Feelings and emotions play a massive role in the life and development of our children from the moment they are born and all through their life. Unfortunately, this aspect has been ignored for too long especially in our part of the world.
If a toddler throws a tantrum, it is directly associated with discipline. We often blame ourselves as parents for raising them wrong or have people judge us for spoiling them too much and not disciplining them well. If a preschooler acts aggressively, we punish them without making an effort to know why this act has been initiated in the first place. We are too focused on raising children that the society approves of that we often forget their basic needs, perceptions, and inner battles.
“In the last decade or so, science has discovered a tremendous amount about the role emotions play in our lives. Researchers have found that even more than IQ, your emotional awareness and abilities to handle feelings will determine your success and happiness in all walks of life, including family relationships.”
–John Gottman, Raising an Emotionally Intelligent Child
I admit that sometimes when I see my elder daughter hitting her younger brother, I lose it and punish her without realizing that she was jealous or mad at that moment and could not find the right words to say. On the other hand, when my toddler, who does not communicate well yet, hits us when he tries to ask for something that he cannot express so he always resorts to hitting, leaving us mad and crazy as to why he is so aggressive.
So I decided to focus on their emotions and help them, at least my daughter for now, to express what she wants in clear words, which on the longer run will be good news for both parties because it not only promotes healthy development, it also means less tantrums, less power struggles, and less whining.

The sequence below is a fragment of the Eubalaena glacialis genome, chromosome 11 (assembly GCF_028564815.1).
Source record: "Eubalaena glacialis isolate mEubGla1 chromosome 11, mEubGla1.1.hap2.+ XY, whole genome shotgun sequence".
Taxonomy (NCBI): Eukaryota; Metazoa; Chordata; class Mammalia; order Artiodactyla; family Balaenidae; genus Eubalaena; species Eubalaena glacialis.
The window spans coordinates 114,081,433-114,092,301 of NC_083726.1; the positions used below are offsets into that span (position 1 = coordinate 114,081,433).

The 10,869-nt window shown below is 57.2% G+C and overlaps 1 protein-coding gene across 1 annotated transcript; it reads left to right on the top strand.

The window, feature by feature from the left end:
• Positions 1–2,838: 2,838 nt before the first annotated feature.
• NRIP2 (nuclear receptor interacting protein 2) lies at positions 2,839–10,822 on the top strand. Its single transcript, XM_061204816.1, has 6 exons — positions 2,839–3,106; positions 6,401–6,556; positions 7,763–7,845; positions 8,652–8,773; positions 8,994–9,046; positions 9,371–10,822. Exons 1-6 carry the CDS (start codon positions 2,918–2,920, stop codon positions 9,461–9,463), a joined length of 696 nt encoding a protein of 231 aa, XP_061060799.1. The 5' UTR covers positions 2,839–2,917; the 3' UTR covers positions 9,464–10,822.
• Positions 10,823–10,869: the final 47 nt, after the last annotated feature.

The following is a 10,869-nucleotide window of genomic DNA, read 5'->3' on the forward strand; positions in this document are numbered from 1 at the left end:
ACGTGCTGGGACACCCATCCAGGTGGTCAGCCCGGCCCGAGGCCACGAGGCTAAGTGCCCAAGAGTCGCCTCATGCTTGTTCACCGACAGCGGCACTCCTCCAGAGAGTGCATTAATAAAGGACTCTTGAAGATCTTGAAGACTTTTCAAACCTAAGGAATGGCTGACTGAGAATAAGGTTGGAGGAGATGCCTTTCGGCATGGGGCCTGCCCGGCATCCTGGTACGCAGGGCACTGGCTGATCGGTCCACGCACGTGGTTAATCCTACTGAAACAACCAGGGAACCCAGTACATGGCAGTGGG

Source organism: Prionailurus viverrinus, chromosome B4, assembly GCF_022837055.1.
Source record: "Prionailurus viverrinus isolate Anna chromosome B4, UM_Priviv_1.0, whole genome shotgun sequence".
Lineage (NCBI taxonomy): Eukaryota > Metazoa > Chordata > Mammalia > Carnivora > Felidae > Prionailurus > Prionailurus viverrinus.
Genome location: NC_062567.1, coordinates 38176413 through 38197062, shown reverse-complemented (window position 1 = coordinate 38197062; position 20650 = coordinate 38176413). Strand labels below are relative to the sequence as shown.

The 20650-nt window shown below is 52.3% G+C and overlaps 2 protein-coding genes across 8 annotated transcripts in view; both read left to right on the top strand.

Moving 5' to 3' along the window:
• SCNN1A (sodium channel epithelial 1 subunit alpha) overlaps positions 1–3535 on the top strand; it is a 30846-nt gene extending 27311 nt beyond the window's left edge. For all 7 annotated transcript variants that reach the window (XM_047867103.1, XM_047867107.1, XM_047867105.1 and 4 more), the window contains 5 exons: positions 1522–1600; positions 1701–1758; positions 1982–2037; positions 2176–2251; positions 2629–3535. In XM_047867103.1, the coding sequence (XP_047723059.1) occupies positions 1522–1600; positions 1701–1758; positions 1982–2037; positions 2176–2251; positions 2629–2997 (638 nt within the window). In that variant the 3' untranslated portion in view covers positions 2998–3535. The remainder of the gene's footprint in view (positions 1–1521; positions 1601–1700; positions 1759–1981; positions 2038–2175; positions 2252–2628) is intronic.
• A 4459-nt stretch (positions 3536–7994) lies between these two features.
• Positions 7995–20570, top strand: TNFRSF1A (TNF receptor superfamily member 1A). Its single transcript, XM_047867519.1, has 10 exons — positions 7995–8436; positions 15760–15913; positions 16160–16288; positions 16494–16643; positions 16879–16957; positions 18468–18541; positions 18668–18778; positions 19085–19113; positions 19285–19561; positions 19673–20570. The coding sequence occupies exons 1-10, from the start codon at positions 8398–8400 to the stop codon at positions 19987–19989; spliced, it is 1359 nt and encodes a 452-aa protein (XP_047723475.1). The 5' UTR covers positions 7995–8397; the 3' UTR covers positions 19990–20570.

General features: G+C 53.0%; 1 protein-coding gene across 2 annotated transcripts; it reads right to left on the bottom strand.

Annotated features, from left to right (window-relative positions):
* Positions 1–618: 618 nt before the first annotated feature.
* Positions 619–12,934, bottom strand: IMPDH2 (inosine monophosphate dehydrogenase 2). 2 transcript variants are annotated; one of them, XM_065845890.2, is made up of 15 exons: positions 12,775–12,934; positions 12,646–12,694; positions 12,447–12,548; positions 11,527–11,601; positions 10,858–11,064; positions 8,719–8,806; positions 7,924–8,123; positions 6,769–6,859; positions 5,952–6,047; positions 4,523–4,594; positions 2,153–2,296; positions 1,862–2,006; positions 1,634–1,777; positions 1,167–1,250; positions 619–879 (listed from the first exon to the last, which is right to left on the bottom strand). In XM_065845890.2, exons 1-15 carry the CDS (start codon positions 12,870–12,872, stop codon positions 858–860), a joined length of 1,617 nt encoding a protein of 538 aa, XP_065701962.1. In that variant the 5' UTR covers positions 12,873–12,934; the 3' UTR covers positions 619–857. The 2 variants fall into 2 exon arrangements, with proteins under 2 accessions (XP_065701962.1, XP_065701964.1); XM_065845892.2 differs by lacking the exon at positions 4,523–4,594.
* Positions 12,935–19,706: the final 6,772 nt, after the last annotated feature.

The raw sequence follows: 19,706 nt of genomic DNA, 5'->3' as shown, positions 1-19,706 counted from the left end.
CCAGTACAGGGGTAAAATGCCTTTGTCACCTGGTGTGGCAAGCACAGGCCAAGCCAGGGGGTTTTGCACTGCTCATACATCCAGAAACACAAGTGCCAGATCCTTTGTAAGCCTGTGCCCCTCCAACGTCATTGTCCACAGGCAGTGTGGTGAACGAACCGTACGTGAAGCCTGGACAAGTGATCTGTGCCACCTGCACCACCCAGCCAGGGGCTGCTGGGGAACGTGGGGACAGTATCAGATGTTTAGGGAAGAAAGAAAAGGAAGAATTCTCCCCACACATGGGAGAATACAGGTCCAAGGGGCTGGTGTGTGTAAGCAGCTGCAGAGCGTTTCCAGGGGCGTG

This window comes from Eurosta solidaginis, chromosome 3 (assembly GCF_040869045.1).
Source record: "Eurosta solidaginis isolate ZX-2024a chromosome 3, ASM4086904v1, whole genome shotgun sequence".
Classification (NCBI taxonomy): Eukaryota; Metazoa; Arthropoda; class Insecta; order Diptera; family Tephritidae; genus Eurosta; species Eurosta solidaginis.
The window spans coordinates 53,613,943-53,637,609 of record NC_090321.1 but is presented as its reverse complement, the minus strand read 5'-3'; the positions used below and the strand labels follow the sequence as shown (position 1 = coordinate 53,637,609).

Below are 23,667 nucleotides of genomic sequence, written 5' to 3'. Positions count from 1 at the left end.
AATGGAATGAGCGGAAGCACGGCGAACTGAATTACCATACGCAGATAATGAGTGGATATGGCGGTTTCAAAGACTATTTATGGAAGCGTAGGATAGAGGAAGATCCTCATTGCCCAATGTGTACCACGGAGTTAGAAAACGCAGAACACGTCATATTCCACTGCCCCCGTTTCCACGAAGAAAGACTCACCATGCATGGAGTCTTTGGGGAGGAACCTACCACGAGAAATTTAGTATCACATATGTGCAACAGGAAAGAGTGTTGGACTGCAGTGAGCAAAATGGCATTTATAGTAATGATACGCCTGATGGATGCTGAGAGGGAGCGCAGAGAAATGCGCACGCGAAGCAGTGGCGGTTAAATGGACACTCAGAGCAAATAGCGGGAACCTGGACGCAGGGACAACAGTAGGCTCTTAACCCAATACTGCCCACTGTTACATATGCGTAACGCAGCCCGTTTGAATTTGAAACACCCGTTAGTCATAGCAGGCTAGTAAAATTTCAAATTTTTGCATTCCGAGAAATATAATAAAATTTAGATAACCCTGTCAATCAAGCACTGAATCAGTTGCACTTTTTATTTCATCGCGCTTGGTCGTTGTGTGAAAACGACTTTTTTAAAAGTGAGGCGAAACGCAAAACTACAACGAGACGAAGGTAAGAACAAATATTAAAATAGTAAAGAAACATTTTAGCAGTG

- Being able to identify and talk about one’s own feelings
- “I so happy!”
- “I am MAD at you!”
- “I’m sad.”
- Understanding that feelings direct thoughts and behaviors:
- “When I’m sad, I cry”
- “When I’m happy, I laugh”
- “When I’m angry, I sometimes want to hit”
- Working on the ability to control or redirect feelings (this takes time and practice):
- “When I’m angry I may want to hit, BUT hitting is not ok so I will stomp my feet and say I am angry instead”
- “I am frustrated right now and I am going to go calm down so I don’t spit at you”
- Learning how to get along with friends
- “I feel happy to play with …”
- “I feel upset when I am made to share with … I will say I am not ready and offer him something else”
Parents play a major role in developing their children’s emotional intelligence and there are few things that they should do themselves such as;
- Talk, talk and talk to their children – how was their day? Did they like lunch? …
- Listen to the words, Listen to what is said between the words
- Play with them
- Respect and not underestimate or minimize their stories and their feelings
- Discipline without shaming
- Be present
I believe that in parenthood we should not take the easy way out, some calls are harder than others, but I like to believe that what I do in mothering my kids is for a greater cause. I like to believe that I am helping in shaping the next generation through my kids. I would love for my children to learn from my mistakes, for them to pick up where I have failed and create their own paths.